Additional Considerations

There is more to do to protect the farm for future transfers. The title of the farm needs to be re-registered. Linda should work with her lawyer to establish a life interest in the farm and her home.

Doing this will allow her the right to occupy the property along with the requirement to receive the net income from the farm. Linda will continue to claim farm income on her personal income tax return.

The life interest is not a deemed disposition, so no capital gains need to be declared or income tax paid. That’s why it is useful for Linda to use her late husbands $1 million farm tax credit.

This life interest terminates on Linda’s death and her children would then automatically inherit the farm. The land is valued and transferred at that time, with Linda’s farmland capital gains tax exemption used and all taxes paid.

Linda’s Future

Linda’s financial future going forward is broken down as follows:

  • Old Age Security, currently $607 per month,
  • Canada Pension Plan an estimated $483 per month,
  • Registered Retirement Income Fund withdrawal of $567 per month,
  • Farmland rental income of $1,500 per month.

Her total income ends up being roughly $3,157. She would have income tax payable of $430, leaving net after tax income of $2,737 per month.

Linda’s expenses for living on the farm are speculative, totaling roughly $2000:

  • Food: $500
  • Car Operation: $200
  • Utilities: $300
  • Medical and Dental Insurance: $200
  • Phone: $75
  • Entertainment: $400
  • Gifts: $175
  • Church and Charity: $150

These expenses leave her about $737 at the end of every month. That’s a total annual surplus of $8,844.

The estate settlement process will result in a contribution to Linda’s RRSP, pushing it from its current value, $116,000, to $120,000. Her TFSA with a value of $7,000 last year, will get a contribution of $8,650. That, including the farm and financial assets will be about $1,155,650. Linda has no debt, so her net worth including a two percent adjustment for inflation and some tax due will be $1,105,000.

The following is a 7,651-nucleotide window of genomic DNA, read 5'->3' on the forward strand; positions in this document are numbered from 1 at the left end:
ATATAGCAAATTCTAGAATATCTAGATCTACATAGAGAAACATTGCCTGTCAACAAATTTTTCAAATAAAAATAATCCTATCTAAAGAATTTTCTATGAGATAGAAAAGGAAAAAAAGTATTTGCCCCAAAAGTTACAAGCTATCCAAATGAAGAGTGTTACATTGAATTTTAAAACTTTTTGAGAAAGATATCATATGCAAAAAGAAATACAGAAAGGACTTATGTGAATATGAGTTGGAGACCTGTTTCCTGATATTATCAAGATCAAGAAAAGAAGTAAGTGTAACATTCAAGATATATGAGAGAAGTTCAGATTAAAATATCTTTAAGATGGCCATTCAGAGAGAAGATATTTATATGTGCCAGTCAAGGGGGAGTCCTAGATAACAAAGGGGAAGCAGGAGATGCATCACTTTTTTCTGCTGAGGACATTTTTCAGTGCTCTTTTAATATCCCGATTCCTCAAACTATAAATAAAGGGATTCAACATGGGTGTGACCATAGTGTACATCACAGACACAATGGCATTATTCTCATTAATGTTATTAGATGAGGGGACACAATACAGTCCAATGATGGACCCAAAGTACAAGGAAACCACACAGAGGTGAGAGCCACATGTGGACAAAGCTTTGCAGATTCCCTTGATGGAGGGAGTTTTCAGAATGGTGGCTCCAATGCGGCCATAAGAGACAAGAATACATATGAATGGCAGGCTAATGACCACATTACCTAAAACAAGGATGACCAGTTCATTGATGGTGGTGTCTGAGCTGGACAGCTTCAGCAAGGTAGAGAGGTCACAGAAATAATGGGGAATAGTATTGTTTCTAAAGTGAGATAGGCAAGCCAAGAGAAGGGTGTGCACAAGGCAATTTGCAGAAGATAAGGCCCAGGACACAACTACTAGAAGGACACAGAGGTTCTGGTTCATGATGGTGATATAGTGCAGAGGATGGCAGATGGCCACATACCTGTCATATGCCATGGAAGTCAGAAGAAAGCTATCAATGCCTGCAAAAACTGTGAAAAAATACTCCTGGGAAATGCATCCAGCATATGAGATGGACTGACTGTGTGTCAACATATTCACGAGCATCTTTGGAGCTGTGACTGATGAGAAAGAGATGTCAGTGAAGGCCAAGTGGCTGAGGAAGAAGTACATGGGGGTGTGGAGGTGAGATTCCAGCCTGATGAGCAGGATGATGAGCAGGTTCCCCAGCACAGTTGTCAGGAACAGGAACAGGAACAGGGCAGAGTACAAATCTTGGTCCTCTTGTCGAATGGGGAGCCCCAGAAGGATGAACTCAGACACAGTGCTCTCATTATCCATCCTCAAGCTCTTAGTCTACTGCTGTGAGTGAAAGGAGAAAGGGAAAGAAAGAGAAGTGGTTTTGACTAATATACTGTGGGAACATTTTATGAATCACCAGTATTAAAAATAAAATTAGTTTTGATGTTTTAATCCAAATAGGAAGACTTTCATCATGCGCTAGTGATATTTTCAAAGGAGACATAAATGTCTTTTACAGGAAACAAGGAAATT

Linda is in good health and her life expectancy is at least another decade. Her financial problem, to keep as much of the farm as possible, is clearly settled. She will have sufficient cash and surplus income for any additional purchases she needs.

Inflation will be a problem. Her OAS and CPP income will be indexed and will be only 40 percent of her total income. Her RRIF will pay an increasing fraction of its capital. However, with the underlying investments in only interest-bearing instruments, the balance would be exhausted by age 90.


It would be prudent to speak with a financial advisor to diversify her portfolio into assets which can pace inflation and remove the certainty that the good fortune of a long life will not turn into a tragedy.

If you believe that your situation is similar or would like to partner with a trusted farm financial advisor, reach out to us. We would love to partner with you to ensure that the legacy you leave will benefit generations to come.

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Disclaimer: This Forbes Wealth Blog is for informational purposes only and does not constitute financial, legal, or tax advice of any kind. Please consult your legal, accounting, tax, investment, banking, and life insurance professionals to get precise advice relating to your particular situation before acting upon any strategy